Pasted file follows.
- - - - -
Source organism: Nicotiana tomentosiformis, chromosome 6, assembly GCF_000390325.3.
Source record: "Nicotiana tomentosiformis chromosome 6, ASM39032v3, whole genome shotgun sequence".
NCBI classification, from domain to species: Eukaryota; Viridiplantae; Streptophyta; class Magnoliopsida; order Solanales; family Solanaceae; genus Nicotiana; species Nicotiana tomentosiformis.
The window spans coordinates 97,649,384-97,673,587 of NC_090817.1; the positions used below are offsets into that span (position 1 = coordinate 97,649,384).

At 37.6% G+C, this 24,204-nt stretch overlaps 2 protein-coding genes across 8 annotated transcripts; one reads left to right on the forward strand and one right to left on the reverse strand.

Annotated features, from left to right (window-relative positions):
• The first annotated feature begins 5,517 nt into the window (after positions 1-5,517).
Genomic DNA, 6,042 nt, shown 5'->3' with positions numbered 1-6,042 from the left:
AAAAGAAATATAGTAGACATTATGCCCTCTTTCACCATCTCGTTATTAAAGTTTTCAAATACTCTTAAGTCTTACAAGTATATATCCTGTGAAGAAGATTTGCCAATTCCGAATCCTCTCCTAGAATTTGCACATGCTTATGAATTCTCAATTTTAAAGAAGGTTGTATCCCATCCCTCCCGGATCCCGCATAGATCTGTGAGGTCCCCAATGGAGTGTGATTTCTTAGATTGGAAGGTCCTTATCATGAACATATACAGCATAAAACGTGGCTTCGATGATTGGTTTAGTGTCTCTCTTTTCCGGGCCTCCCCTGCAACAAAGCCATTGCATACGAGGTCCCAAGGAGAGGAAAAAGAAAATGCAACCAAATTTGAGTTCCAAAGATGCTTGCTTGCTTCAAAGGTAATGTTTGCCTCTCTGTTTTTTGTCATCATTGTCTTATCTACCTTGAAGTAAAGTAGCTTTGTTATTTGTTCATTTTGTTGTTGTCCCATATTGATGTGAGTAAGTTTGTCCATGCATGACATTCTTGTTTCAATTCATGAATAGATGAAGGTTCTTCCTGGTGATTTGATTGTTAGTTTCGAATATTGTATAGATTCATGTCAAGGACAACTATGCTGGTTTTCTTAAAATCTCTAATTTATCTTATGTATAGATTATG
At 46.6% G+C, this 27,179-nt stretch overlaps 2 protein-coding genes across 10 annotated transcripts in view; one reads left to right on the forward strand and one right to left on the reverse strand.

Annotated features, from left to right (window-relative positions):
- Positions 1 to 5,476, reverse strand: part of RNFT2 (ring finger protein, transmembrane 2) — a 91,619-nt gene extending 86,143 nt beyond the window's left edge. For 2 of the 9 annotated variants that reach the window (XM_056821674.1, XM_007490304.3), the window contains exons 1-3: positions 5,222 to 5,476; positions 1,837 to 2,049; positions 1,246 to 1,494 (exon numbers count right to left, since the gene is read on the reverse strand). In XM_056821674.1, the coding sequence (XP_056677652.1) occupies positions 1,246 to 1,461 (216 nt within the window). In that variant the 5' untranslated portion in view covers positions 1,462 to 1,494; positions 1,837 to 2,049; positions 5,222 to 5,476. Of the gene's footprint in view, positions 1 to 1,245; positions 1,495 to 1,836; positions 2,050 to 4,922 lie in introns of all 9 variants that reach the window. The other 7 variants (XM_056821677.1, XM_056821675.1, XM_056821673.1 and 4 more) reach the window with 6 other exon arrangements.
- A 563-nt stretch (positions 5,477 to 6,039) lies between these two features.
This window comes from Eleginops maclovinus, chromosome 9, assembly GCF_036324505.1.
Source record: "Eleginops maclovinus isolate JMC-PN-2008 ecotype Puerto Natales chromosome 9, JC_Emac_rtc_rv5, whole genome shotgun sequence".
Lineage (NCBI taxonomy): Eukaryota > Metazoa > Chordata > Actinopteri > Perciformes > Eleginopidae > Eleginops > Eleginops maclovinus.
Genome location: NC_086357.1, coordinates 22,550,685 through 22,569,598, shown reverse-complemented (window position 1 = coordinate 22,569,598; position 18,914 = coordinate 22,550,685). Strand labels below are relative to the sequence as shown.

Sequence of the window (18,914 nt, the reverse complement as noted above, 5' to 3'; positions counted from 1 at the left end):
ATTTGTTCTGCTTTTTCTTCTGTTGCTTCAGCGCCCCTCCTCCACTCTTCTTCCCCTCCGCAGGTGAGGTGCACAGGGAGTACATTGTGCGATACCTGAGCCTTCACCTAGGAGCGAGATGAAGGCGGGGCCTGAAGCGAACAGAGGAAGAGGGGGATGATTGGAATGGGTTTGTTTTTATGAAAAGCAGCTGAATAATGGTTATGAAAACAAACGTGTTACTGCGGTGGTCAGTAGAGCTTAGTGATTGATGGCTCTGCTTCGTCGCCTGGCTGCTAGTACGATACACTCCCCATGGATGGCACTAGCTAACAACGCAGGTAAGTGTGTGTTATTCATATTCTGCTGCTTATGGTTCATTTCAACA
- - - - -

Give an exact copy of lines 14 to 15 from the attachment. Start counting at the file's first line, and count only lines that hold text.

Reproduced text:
This window comes from Eleginops maclovinus, chromosome 9, assembly GCF_036324505.1.
Source record: "Eleginops maclovinus isolate JMC-PN-2008 ecotype Puerto Natales chromosome 9, JC_Emac_rtc_rv5, whole genome shotgun sequence".